Oxfam calls on World Bank to freeze land investments that affect food supply
Land the size of the California, Texas, Arizona, Nevada and New Mexico combined was sold off globally in the last decade, enough to grow food for the one billion people who go hungry today.
Oxfam has released a report, "Our Land, Our Lives," which shows that land deals tripled during the food price crisis in 2008 and 2009 because land was increasingly viewed as a profitable investment. With global food prices again hovering near record levels, Oxfam is calling for urgent action to stop the threat of another wave of land grabs.
“Tens of thousands of poor people are being kicked off their land, often violently, without consultation or compensation. The World Bank can act today and prevent this from becoming one of the great scandals of the 21st century," said Paul O’Brien, Vice President of policy and campaigns for Oxfam America.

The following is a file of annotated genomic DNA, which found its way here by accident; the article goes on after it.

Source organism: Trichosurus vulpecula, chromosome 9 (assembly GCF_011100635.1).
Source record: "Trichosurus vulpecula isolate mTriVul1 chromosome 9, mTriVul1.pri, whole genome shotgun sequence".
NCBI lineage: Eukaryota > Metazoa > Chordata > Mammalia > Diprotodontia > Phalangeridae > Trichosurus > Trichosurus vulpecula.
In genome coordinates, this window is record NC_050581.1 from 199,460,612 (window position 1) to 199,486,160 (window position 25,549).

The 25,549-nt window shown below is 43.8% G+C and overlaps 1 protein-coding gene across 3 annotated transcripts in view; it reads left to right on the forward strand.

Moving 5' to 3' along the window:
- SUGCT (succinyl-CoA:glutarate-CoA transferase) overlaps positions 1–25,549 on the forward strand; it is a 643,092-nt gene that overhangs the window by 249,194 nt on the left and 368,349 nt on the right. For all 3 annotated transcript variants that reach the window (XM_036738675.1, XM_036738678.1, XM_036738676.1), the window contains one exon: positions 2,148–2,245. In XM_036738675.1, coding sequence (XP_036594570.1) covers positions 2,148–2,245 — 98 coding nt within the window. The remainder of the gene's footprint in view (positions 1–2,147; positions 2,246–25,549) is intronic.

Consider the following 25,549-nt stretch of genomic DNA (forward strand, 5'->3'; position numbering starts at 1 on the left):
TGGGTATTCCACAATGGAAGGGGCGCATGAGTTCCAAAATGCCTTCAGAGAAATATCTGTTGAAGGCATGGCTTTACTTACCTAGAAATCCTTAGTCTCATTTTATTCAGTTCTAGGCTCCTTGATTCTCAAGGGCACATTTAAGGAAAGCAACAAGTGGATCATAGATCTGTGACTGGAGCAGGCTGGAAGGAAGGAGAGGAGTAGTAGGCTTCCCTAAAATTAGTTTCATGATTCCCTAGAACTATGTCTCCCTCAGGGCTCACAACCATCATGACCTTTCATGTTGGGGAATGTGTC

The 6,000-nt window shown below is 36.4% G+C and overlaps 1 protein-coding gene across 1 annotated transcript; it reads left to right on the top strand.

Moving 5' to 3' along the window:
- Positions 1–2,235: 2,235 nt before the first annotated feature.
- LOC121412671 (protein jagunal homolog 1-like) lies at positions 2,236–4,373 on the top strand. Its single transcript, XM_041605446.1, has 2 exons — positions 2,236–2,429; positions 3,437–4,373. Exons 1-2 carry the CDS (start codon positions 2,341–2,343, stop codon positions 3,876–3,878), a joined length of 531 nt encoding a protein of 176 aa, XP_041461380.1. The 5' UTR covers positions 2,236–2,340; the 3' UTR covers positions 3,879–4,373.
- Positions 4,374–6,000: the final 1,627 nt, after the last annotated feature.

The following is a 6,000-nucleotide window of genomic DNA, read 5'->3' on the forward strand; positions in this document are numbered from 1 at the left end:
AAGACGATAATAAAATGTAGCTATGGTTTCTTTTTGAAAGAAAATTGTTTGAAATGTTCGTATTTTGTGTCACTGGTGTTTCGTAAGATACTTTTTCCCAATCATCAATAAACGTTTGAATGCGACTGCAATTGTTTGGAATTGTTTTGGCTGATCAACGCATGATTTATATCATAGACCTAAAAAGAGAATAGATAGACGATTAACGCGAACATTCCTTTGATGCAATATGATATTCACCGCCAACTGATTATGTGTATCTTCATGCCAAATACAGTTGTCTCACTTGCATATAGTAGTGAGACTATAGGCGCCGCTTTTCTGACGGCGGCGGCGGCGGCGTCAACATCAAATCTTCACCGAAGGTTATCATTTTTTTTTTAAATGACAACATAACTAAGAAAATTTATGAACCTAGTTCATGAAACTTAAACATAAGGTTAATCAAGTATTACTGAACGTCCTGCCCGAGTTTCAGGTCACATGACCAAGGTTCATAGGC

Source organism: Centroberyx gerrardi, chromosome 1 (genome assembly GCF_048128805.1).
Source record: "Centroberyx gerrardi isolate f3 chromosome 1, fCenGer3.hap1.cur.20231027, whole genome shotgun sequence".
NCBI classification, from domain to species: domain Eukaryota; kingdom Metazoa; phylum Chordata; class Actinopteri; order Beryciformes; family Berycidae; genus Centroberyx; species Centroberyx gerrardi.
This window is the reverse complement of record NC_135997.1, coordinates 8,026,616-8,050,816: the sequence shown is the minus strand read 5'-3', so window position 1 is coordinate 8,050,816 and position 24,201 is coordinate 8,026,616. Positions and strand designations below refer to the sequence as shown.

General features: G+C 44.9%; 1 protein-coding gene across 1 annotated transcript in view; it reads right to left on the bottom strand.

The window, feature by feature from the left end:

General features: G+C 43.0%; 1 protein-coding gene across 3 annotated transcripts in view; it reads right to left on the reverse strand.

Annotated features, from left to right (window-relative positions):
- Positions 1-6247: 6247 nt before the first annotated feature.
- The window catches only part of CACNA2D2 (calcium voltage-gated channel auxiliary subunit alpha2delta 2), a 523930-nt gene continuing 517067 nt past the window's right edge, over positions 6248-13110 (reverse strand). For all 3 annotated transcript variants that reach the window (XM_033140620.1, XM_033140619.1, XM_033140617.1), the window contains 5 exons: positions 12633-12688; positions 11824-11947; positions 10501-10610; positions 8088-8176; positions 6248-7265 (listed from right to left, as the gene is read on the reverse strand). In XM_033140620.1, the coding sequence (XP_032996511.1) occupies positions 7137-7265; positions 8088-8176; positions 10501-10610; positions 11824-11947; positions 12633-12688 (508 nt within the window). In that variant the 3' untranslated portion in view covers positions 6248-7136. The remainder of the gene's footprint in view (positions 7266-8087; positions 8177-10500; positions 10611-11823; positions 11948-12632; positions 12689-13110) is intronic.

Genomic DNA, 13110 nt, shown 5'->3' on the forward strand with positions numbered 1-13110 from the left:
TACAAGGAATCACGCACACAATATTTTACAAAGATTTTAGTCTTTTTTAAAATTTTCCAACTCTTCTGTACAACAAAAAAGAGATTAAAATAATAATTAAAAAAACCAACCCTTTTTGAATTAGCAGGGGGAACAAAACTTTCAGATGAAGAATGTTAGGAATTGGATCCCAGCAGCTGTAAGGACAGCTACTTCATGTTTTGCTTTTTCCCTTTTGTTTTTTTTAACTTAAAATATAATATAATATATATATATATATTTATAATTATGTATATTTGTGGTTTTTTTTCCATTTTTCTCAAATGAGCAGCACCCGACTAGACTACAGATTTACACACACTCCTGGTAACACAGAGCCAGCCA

Join Oxfam in calling on the World Bank to temporarily freeze its agricultural investments in land so it can review its advice to developing countries, help set standards for investors, and introduce more robust policies to prevent land-grabs.
How are land grabs and hunger related?
Oxfam's report warns that more than 60 percent of investments in agricultural land by foreign investors between 2000 and 2010 were in developing countries with serious hunger problems. However, two thirds of those investors plan to export everything they produce on the land. About 60 percent of global land deals in the past decade have been to grow crops that can be used for biofuels.
What is Oxfam calling for?
Oxfam urges Jim Kim to take leadership on this issue at the World Bank’s Annual Meetings in Tokyo on October 12-14 and send a strong signal to global investors to stop land-grabbing and to improve standards. Specifically, Oxfam is calling for:
- Transparency – ensuring that information about land deals is publicly accessible for both affected communities and governments.
- Consultation and consent – ensuring communities are informed in advance, and can agree or refuse projects.
- Land rights and governance – strengthening poor people’s rights to land and natural resources, especially women, through better land tenure governance as set out by the Committee for Food Security.
- Food security – ensuring that land investments do not undermine local and national food security.